"It is the relationships at the novel's heart that make it work so well... Cleeves takes ingredients that have been familiar to generations of crime readers but uses them in a way that makes them fresh and engaging."
"Cleeves offers up a dark, brutal, suspenseful page-turner that will keep even seasoned mystery buffs guessing right up to the end."
© American Library Association
"On these bare bones, Cleeves drapes moody descriptions of the harsh climate conditions on "bare wastes of heather moorland," stark observations on the revolting instincts of birds of prey and suggestive profiles of characters who have lived too long in these lonely parts. Never mind the murders; her study of a forgotten soul waiting for someone to come to his door and wish him a happy new year is enough to freeze the blood."
New York Times
"Don't miss this standout first of a promised Shetland Quartet, both for its setting and top-notch storytelling."
Jane Dickinson, Rocky Mountain News
"Have you ever read a new-to-you author and wondered what on earth took you so long to discover them? Raven Black is Ann Cleeves nineteenth novel and I'm wondering why I wasn't aware of her before now."
Sunnie Gill, Eurocrime
"I've discovered a wonderful writer, one whose description of a little-known area brings its world to life. She writes wonderful descriptions, and creates fascinating people."
Lesa Holstine, Lesa's Book Critiques
"I must say that I read very few whodunits these days, but Ann Cleeves is one of those writers who can keep me turning the pages until the final revelation.
"And that is exactly what happened with Raven Black, and I was gripped as much by the landscape and climate of Shetland as I was by the characters living in fear and suspicion along its coastline."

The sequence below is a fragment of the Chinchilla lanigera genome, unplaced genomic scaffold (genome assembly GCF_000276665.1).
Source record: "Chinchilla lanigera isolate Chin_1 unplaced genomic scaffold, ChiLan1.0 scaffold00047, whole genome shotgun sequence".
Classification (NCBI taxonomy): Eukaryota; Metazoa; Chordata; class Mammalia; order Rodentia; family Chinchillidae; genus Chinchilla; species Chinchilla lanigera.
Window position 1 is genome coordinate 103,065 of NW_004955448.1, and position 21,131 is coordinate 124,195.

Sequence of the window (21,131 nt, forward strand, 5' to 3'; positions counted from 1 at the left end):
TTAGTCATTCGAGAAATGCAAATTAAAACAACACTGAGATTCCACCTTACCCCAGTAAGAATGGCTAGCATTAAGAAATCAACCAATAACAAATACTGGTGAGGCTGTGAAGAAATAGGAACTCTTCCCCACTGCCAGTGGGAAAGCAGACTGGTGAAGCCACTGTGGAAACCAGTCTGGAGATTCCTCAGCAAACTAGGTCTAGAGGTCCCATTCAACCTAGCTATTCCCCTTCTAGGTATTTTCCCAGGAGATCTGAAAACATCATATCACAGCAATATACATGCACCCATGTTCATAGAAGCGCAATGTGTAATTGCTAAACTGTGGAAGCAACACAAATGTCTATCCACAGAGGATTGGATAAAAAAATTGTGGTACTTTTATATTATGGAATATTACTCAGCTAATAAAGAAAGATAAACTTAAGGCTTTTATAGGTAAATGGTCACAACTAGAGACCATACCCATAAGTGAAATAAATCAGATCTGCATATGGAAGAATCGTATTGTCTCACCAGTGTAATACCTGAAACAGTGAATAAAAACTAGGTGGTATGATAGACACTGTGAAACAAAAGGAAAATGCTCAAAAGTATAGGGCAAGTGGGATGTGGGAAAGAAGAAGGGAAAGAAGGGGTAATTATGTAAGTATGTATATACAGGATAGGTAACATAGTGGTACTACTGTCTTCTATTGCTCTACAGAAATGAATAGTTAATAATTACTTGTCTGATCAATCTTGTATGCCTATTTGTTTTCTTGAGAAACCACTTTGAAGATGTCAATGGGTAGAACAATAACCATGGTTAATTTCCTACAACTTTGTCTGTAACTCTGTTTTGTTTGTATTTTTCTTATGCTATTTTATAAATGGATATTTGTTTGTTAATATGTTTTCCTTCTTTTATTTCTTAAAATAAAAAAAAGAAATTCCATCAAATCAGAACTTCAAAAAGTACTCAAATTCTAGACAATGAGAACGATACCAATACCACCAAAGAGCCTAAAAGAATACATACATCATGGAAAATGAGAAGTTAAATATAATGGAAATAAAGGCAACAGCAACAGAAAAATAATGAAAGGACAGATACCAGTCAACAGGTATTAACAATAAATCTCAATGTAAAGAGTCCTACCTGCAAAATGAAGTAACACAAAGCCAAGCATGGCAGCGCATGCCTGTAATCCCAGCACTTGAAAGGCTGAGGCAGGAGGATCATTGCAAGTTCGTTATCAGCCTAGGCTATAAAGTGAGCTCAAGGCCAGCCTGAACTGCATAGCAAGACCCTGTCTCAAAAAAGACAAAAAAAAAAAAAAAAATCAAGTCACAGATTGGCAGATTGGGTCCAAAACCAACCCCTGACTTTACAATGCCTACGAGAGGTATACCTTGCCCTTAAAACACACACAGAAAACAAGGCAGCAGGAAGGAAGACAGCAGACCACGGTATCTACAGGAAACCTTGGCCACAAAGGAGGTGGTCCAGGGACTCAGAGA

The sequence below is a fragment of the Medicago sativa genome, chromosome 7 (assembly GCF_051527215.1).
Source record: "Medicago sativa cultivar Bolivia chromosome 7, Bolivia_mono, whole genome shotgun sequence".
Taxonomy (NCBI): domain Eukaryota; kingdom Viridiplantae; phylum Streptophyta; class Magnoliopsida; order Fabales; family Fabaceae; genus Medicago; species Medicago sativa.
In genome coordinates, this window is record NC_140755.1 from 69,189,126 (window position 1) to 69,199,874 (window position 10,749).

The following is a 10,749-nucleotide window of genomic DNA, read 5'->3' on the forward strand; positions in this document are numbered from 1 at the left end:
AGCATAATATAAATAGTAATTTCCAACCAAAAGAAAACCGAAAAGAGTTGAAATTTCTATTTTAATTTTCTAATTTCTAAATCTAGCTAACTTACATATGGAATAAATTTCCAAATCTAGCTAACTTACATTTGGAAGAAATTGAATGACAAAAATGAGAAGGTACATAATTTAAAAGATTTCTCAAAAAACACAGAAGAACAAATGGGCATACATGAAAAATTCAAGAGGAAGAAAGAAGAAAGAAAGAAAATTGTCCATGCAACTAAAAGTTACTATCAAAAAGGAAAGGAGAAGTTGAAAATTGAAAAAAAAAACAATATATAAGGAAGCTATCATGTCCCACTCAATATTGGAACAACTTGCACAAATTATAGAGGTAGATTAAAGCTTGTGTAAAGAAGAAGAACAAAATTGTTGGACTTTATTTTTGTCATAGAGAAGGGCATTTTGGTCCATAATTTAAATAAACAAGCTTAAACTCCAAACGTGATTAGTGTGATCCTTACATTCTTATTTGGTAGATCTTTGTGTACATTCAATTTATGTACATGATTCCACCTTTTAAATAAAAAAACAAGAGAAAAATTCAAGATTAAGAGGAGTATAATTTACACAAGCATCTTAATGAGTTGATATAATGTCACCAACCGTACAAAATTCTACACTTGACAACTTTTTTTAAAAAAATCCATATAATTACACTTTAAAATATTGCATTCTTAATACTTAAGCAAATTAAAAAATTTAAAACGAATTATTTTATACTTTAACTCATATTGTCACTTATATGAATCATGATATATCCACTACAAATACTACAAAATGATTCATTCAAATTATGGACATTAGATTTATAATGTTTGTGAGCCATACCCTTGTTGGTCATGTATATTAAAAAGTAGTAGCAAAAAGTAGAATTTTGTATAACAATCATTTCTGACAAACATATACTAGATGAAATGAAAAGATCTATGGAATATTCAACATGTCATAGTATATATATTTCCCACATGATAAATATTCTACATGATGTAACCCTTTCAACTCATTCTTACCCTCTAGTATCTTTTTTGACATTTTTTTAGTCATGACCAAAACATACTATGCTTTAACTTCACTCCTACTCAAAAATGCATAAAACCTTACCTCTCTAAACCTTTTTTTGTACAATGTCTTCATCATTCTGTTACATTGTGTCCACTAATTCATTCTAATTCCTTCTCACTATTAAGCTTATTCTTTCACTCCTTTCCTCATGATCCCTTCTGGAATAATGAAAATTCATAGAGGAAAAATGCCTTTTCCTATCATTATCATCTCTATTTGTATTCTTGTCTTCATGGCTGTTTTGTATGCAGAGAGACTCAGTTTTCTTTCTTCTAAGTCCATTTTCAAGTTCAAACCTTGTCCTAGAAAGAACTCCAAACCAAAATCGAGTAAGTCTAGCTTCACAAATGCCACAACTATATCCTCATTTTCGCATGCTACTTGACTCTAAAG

John Baker, John Baker's Blog
"The village mystery has a long pedigree, but it fell into disrepute when practitioners lost touch with realism and took all their characters from stock. With Raven Black, Ann Cleeves shows how it can be brought up to date.
"... There is nothing startling about the plot, but it is beautifully constructed. Each character's discoveries and fears build towards the climax they all experience, which means there is no need for laboured introspection or footprint-chasing. The people involved have back stories that work, and there is a warmth between them that makes an effective contrast with the wind and the harshness of the landscape.
"Cleeves writes with an easy directness that brings alive the tensions in a place where everyone knows everyone else and nothing can be forgotten... With the bare but beautiful landscape, painful family relationships as well as good ones, and the emotional torture of the simple-minded Magnus, Raven Black is a lively and surprising addition to a genre that once seemed moribund."
Natasha Cooper, Times Literary Supplement
"Ann Cleeves has written a lot of crime novels and collected many admirers without making the kind of headlines that some less skilful authors have achieved. Raven Black shows what a fine writer she is when on top form... The revelation of the murderer's identity comes as a surprise, but then seems obvious - a clever piece of characterisation and a satisfying end to an accomplished and thoughtful book."
Susanna Yager, Sunday Telegraph
"Cleeves is a very good writer - strong on atmosphere, plot and people."
Marcel Berlins, The Times
"Cleeves creates a convincing world of hostility against outsiders, of genuine ancient feuds but pseudo-history for the tourists, of small snobberies and major jealousies. Raven Black breaks the conventional mould of British crime-writing, while retaining the traditional virtues of strong narrative and careful plotting"
Jane Jakeman, Independent
(Jane Jakeman also placed Raven Black on her Christmas list of "books of the year".)
"The book is crammed with excellent incidental details of Shetland culture, and Cleeves vividly evokes the claustrophobic nature of life in a small, isolated community where everyone knows everyone else and secrets are common currency. Raven Black is as much about the intricate pattern of relationships in such a community as it is a conventional whodunit and, with a cast of well-drawn and convincing characters and an unexpected conclusion, it is the perfect novel to while away the long winter evenings by the fire."
Pete Whittaker, Tribune